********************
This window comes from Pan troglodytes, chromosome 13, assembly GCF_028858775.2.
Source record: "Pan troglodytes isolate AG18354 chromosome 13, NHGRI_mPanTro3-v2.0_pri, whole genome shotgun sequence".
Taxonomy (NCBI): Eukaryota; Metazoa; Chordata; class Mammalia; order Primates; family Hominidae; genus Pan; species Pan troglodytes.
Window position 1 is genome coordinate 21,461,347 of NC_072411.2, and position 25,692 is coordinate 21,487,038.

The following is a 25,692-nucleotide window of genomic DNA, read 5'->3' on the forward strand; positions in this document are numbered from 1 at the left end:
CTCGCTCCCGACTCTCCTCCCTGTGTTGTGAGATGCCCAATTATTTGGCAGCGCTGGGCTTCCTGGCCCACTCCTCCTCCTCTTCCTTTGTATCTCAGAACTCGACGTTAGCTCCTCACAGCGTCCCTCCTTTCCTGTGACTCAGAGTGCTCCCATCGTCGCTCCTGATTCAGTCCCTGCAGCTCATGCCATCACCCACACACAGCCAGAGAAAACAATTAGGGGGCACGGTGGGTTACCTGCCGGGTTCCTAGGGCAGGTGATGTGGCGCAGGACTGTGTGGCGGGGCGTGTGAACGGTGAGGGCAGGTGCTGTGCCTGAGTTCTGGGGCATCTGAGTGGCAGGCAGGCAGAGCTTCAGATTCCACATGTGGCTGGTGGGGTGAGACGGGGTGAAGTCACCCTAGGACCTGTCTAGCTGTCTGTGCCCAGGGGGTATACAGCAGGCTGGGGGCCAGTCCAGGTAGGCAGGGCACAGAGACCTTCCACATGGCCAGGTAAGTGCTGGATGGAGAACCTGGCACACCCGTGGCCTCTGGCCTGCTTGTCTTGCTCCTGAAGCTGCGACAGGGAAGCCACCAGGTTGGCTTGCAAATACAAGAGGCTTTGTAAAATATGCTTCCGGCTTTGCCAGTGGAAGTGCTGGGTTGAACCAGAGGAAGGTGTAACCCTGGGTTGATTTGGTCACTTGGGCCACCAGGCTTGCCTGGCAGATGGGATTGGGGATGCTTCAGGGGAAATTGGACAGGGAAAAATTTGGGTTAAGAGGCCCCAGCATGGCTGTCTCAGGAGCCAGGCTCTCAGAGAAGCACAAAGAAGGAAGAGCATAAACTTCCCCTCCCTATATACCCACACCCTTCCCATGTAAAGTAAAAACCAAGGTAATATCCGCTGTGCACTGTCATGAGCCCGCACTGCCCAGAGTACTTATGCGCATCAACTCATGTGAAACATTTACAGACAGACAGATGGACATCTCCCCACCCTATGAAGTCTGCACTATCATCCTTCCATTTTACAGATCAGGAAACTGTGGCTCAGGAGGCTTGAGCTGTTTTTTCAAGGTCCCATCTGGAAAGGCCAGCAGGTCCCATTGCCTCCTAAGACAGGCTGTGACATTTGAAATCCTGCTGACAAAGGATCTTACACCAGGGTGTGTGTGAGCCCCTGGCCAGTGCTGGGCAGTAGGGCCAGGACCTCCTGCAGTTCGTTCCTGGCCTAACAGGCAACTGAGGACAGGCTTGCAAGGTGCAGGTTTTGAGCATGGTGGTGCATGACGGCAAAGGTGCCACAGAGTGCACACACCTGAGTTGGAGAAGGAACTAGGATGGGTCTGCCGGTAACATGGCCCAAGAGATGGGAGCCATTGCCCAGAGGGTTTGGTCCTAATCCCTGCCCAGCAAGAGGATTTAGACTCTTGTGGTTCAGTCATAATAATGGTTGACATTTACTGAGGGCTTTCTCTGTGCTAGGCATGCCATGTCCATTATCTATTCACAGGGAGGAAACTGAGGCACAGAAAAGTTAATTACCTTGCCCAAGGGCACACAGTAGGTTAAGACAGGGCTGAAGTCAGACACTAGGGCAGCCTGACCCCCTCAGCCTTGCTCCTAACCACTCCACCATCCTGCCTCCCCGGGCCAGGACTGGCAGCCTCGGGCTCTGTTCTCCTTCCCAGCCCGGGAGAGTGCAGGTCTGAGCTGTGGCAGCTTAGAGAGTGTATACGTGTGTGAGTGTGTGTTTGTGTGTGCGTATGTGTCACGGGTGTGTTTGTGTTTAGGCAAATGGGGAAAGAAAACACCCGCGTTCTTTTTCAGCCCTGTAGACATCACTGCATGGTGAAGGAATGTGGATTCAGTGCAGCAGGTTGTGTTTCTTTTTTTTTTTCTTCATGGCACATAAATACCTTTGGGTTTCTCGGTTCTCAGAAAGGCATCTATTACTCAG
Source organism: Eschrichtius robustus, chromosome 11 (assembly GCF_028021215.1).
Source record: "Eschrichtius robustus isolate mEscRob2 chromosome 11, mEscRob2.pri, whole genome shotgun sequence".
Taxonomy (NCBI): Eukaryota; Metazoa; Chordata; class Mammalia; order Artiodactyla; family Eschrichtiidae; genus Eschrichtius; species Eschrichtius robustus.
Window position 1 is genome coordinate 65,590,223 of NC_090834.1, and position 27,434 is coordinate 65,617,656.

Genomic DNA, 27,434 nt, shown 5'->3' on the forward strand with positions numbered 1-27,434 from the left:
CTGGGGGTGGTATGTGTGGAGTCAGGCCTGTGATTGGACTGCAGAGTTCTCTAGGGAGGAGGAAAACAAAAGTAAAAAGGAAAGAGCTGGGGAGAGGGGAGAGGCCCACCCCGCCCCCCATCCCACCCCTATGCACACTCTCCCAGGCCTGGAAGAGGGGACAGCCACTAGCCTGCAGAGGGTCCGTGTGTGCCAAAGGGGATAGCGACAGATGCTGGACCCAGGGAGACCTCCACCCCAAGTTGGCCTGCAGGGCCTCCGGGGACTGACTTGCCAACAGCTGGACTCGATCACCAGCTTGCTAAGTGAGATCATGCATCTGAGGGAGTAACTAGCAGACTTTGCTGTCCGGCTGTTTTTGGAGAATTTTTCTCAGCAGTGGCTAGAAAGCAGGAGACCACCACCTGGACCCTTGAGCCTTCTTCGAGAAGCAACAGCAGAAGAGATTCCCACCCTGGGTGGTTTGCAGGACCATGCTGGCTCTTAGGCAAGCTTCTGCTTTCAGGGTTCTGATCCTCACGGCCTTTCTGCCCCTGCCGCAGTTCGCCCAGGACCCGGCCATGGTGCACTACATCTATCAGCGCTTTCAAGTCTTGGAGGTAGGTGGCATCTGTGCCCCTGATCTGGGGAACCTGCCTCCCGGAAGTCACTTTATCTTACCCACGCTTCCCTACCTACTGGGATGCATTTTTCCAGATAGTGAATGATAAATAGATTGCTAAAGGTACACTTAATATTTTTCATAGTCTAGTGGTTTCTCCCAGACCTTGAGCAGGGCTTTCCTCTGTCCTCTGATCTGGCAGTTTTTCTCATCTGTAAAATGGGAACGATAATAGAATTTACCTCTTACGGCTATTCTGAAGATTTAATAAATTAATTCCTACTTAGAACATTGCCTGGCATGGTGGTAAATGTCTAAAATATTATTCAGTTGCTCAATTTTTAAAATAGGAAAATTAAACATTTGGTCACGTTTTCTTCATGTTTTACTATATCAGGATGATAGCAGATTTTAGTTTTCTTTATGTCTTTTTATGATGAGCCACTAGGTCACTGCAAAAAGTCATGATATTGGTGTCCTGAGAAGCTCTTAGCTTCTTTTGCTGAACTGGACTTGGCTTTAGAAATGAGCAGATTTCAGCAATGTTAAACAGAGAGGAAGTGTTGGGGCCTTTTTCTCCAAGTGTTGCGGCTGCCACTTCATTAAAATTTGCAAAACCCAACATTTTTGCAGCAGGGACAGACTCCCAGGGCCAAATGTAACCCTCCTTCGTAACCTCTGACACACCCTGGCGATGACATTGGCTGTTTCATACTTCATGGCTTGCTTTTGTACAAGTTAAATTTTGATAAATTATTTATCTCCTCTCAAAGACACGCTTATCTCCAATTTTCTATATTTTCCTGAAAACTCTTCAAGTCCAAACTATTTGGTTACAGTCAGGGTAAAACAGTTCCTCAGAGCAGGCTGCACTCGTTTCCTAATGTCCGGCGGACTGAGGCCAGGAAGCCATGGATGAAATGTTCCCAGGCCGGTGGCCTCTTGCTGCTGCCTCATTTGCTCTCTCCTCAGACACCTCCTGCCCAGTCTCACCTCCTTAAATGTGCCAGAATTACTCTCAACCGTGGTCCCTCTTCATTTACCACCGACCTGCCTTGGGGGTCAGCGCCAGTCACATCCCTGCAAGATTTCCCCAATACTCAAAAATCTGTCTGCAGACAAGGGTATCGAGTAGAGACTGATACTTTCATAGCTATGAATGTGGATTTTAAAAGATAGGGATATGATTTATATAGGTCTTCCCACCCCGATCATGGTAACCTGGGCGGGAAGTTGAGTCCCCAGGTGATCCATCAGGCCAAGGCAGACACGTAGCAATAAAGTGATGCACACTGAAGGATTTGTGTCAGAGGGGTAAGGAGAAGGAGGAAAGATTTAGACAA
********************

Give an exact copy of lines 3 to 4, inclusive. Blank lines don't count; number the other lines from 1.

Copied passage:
Taxonomy (NCBI): Eukaryota; Metazoa; Chordata; class Mammalia; order Primates; family Hominidae; genus Pan; species Pan troglodytes.
Window position 1 is genome coordinate 21,461,347 of NC_072411.2, and position 25,692 is coordinate 21,487,038.